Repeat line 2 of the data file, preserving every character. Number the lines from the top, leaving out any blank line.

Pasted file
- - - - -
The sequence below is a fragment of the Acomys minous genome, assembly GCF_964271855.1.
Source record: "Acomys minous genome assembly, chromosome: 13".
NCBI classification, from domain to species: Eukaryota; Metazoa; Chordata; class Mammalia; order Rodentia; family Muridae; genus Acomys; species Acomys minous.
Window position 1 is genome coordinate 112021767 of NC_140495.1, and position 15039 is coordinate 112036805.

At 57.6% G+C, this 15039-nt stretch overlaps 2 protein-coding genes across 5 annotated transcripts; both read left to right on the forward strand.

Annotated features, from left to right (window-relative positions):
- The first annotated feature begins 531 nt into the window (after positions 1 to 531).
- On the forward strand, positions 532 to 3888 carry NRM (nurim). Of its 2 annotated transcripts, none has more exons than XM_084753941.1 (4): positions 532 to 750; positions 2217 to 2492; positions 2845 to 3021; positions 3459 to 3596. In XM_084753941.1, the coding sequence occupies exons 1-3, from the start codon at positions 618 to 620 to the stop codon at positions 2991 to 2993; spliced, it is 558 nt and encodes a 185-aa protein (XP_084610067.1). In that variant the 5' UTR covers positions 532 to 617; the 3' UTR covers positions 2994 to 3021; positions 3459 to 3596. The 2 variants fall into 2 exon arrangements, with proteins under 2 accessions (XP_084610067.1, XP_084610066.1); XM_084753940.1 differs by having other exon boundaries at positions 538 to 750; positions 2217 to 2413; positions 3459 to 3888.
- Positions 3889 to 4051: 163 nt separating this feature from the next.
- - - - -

Source record: "Acomys minous genome assembly, chromosome: 13".